As NR’s in-house demography bore, I thought it worth a couple of updates on the biggest story of our time, the one that will determine the shape of the mid-21st century. From The Guardian:
Japan’s workers are being urged to switch off their laptops, go home early and use what little energy they have left on procreation, in the country’s latest attempt to avert demographic disaster…
A recent survey of married couples under 50 found that more than a third had not had sex in the previous month.
Many couples said they didn’t have the energy for sex, while others said they found it boring.
Well, it’s no karaoke night. In formerly Catholic Spain, meanwhile, the land of the upside-down family tree (four grandparents, two children, one grandchild), they’re still going forth but they’re not multiplying:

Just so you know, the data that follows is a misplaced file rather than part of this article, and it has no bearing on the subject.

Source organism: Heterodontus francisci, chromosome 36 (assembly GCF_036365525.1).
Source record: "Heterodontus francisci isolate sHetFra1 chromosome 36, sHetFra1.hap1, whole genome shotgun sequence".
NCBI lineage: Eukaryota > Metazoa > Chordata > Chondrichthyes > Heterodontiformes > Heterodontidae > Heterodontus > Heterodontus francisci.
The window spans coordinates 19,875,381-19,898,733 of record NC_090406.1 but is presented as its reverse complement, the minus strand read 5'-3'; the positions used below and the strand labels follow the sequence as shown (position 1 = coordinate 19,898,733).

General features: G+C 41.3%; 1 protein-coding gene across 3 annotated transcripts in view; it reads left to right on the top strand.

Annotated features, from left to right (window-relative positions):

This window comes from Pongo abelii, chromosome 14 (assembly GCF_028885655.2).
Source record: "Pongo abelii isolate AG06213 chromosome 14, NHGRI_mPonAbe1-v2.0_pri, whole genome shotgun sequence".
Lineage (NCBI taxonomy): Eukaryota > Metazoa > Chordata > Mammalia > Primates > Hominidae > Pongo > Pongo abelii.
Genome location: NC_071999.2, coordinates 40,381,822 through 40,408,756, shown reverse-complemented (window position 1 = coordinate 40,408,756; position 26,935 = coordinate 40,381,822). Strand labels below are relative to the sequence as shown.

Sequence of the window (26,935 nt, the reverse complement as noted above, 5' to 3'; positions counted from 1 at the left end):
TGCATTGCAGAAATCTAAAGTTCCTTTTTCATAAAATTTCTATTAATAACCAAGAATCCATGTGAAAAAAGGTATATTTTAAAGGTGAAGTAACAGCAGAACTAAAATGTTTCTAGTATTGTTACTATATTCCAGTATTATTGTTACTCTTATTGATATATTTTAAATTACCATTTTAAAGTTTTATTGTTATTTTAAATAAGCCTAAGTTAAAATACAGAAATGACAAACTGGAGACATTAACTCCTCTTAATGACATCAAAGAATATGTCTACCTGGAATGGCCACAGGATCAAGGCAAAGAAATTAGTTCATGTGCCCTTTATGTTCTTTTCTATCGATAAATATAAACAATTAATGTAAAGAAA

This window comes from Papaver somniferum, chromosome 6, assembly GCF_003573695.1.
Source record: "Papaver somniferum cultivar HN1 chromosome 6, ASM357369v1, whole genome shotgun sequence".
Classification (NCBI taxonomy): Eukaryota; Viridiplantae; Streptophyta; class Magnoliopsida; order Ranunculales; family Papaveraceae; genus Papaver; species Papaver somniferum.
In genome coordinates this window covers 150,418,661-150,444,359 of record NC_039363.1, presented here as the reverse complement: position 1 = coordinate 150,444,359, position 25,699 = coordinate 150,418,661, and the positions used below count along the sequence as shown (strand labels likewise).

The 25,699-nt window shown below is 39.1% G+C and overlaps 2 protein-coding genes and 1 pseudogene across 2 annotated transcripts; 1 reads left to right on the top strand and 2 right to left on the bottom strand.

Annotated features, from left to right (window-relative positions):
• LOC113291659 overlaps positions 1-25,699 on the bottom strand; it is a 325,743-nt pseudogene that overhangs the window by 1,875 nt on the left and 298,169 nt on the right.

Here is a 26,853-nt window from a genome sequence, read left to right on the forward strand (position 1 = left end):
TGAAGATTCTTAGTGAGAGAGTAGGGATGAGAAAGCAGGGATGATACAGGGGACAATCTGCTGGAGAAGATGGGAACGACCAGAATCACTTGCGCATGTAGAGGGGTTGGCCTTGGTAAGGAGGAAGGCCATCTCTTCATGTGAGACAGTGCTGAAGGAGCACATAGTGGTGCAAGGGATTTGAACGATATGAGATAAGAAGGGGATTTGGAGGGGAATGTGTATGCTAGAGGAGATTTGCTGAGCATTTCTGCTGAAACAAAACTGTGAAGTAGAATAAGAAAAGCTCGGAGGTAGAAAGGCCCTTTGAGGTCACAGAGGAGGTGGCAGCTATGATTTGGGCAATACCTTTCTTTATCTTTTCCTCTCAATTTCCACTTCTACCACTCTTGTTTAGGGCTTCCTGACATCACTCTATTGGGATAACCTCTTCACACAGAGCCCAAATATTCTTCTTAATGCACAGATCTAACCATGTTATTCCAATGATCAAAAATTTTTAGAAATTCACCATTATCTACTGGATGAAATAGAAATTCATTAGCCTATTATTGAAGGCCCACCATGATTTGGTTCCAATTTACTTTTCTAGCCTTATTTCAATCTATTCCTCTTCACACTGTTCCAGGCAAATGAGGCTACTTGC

Abortion Now Number One Cause Of Death In Spain
Under Spain’s practically nonexistent restrictions, abortions have more than doubled since the mid 1990s, climbing from 51,006 in 1996 to over 120,000 in 2007. The abortion rate is now approaching one in five pregnancies (18.3%), according to the report…
The IPF report also notes that the proportion of women having their second or later abortion has risen substantially since 2000, from 23% that year to 31% in 2006…
Spain’s abortion rate is a major contributor to the country’s worsening demographic problems.
They’ve still got a ways to go to catch up with Russia, where two-thirds of pregnancies are terminated.
[UPDATE: A reader corrects me:
Lives are terminated, Mark, not pregnancies. Let’s not cast in a euphemism the upshot of the abortionist’s craft.]